Exploring the Links Between Stigma, Drug Use, and HIV Vulnerability

HDFS Assistant Professor Raymond L. Moody has been awarded a five-year grant to investigate risk factors among Hispanic and Latino sexual minority men

Close-up of two people holding hands.


Raymond L. Moody, assistant professor of human development and family sciences, is investigating an understudied link between drug use and HIV vulnerability in Hispanic and Latino sexual minority men (HLSMM): stigma.  

His work has been awarded a five-year, $950,000 K01 Mentored Career Development Award from the National Institute on Drug Abuse. 

Moody’s project seeks to identify the sources of social and internalized stigma in the lives of HLSMM who use methamphetamine. The research team hopes that better understanding stigma and risk factors will accelerate progress toward ending the epidemic of HIV among HLSMM. 

“Methamphetamine use is one of the most significant predictors of HIV vulnerability among sexual minority men,” Moody explains. Citing his collaborator at the City University of New York, Christian Grov, he adds, “As many as one in three new HIV infections [among sexual and gender minorities] are among people who use methamphetamine.” 

Tracking Stigma to Its Source

Headshot of Raymond Moody
Raymond Moody, HDFS assistant professor, was awarded a five-year grant for his project entitled “Stigma, drug use, and HIV vulnerability among Hispanic and Latino sexual minority men (HLSMM).” (Photo courtesy of Raymond Moody)

In his work as a clinical psychologist, Moody has long focused on the internalization of stigma — “these negative beliefs [people have] about themselves related to characteristics around their sexuality or around their drug-using status, and the consequences of internalizing those beliefs.”  

Negative beliefs about one’s own sexuality or drug-using status can be destructive, leading people to engage in riskier behaviors, like unprotected sex and further drug use. Stress and drug use can also both increase inflammation, which is one of the biological risk factors for HIV. And finally, Moody points out, structural and social stigma can bar individuals from accessing the stability needed to recover from addiction, perpetuating the cycle. 

“I’ve been working with individuals who use drugs for a long time, and I’ve witnessed in my clinical work as well as through my research the negative impacts that stigma has on the quality of support, access to resources, and quality of life that individuals have,” Moody says. “This is both while they’re using, and even beyond, if they enter a period of recovery, because the stigma tends to carry forward.” 

The mix of internalized shame, social stigma, and addiction can create the perfect storm for HIV vulnerability and transmission. Research like Moody’s seeks to break open these harmful cycles and identify areas for better support.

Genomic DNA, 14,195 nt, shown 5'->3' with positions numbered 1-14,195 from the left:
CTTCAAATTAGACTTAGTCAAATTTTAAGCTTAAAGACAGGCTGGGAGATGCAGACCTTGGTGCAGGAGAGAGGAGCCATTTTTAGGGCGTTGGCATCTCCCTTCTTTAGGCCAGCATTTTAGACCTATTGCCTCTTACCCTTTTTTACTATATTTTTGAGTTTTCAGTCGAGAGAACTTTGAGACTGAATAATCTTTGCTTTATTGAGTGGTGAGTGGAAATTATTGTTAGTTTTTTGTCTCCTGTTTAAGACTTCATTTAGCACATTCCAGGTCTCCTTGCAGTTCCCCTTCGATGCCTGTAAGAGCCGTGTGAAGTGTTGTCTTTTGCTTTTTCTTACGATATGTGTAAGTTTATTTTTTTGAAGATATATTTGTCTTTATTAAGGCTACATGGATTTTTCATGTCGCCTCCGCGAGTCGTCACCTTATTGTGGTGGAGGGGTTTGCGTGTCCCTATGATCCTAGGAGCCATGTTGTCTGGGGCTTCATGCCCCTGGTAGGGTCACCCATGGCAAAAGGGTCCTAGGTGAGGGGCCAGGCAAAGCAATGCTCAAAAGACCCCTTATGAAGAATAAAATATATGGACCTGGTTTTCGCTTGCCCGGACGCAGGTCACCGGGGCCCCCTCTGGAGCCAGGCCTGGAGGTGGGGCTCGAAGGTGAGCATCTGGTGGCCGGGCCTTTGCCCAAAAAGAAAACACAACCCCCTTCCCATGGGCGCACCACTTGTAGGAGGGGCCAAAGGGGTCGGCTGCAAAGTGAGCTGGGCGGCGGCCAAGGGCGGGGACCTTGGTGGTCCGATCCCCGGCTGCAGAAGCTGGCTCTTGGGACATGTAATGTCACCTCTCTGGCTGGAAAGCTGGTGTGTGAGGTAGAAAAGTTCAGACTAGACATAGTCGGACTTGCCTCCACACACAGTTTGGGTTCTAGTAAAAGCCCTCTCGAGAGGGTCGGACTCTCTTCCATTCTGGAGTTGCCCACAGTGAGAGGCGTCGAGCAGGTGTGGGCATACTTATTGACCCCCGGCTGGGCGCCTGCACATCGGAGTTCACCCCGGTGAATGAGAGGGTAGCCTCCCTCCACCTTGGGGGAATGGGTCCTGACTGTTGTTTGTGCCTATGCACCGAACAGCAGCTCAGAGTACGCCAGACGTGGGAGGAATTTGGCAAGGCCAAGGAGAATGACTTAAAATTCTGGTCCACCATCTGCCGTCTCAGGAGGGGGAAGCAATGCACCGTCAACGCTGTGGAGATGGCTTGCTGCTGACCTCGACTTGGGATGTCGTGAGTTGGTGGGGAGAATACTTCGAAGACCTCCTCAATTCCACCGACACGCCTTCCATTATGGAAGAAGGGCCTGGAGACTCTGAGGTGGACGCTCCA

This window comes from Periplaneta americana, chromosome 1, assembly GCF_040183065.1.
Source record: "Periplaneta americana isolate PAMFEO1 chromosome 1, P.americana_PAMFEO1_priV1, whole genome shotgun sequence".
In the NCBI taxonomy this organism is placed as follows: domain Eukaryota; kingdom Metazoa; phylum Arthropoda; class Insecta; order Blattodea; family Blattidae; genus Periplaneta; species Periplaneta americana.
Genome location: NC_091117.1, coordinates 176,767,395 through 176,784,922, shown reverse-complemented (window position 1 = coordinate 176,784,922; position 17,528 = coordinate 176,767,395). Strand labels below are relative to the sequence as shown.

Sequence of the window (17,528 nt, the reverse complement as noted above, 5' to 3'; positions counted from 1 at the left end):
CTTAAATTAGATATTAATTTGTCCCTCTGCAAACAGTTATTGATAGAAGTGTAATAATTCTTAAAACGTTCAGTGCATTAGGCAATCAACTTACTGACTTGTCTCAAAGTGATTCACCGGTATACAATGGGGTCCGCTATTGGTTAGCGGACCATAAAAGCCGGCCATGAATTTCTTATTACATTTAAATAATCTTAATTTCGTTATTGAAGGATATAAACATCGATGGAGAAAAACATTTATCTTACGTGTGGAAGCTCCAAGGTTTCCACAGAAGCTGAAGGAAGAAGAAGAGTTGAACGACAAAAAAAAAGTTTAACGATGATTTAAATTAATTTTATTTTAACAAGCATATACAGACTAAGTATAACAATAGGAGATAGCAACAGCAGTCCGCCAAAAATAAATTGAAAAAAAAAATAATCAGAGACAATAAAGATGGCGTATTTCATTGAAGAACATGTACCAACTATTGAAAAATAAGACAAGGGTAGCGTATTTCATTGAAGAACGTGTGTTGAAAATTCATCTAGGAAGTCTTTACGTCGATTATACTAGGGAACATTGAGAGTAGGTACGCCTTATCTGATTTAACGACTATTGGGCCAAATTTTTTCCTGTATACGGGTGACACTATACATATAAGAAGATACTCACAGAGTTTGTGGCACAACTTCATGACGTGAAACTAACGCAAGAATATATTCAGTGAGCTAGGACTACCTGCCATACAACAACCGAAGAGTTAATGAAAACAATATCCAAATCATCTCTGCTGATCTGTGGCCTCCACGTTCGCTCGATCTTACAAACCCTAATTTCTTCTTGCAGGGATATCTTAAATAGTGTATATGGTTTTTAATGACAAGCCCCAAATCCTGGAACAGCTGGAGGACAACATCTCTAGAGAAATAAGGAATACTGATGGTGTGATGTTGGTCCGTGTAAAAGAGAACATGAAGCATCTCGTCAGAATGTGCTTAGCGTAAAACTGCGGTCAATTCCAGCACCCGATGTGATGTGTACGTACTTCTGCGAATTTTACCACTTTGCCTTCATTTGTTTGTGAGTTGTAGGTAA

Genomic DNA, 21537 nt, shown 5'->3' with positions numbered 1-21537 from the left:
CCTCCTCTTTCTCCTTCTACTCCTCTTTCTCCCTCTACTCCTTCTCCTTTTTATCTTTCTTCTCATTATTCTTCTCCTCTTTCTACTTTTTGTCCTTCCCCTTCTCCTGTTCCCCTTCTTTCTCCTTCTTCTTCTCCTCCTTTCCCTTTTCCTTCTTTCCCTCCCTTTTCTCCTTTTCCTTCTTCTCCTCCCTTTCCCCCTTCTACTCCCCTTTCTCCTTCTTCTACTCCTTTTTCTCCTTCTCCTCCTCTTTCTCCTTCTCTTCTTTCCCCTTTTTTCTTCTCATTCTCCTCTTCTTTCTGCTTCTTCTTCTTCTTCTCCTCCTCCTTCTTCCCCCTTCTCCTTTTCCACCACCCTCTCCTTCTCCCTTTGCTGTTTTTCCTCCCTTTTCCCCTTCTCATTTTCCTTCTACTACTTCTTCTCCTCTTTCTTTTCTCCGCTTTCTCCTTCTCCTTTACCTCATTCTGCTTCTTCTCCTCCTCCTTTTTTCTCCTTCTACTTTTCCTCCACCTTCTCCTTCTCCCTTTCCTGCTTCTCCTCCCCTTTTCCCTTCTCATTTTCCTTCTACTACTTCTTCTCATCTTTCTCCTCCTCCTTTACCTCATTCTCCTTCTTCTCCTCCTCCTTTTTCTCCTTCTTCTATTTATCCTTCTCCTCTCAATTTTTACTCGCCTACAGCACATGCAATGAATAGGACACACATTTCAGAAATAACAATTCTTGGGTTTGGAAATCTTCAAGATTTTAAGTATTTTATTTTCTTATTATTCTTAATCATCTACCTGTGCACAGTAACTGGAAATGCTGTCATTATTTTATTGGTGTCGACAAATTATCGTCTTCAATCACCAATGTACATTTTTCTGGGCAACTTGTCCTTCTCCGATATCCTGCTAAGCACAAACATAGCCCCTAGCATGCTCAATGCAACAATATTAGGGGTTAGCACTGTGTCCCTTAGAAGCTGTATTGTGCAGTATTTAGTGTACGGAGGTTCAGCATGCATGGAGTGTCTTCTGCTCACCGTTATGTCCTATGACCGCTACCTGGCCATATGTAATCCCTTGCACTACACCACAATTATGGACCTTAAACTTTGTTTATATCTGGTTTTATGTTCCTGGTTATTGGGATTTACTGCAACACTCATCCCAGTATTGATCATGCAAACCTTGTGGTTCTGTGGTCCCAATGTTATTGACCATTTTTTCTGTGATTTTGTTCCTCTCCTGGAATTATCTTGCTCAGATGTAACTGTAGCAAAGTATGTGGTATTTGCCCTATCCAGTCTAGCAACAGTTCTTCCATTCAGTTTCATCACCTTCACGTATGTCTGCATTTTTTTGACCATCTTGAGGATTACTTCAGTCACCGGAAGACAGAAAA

A New Approach

Existing interventions are often designed to help people cope with stigma, rather than tracking stigma to its source and considering intersecting systems of oppression. 

“That puts a lot of responsibility on the individual,” Moody says. 

In contrast, he hopes his research could contribute to a solution that improves health outcomes on multiple levels: a “multifaceted” intervention that not only helps people cope with stigma, but also helps steer community-level and policy interventions. 

To do this, he is attempting to understand where stigma comes from, and how it manifests in the health outcomes of HLSMM, by mapping their social networks — “their family members, the people they hang out with, the people they may be using drugs with, as well as their healthcare providers,” he says. 

This study will follow a social-ecological model, considering how an individual is impacted by their own personal history, their close personal networks, their communities, and their broader society. Interviews from participants will help illustrate where harmful narratives originate and how they are internalized. 

The study will involve two parts. For the first stage, Moody will be analyzing data from an existing cohort of more than 5,000 sexual minority men across the United States compiled by Grov. This will allow him to understand how state-level policies may be impacting HIV transmission and methamphetamine use across the country. 

For the second, he will recruit new participants for survey research. These participants will also receive at-home collection kits for inflammatory markers, allowing researchers to understand how biological factors may be impacting their HIV susceptibility. 

In addition to Grov, Moody is collaborating with Lisa Eaton ‘09 Ph.D., UConn HDFS professor; Dustin T. Duncan at Columbia University; Adam Carrico at Florida International University; John Schneider at the University of Chicago; and Carlos E. Rodríguez-Díaz at Boston University. 

The NIDA Career Development Award is a significant investment in an early-career researcher, and Moody is enthusiastic about using the funding and mentorship “to propel my research in a new and exciting direction.” 

“To be at the start line of this project is so exciting,” he says.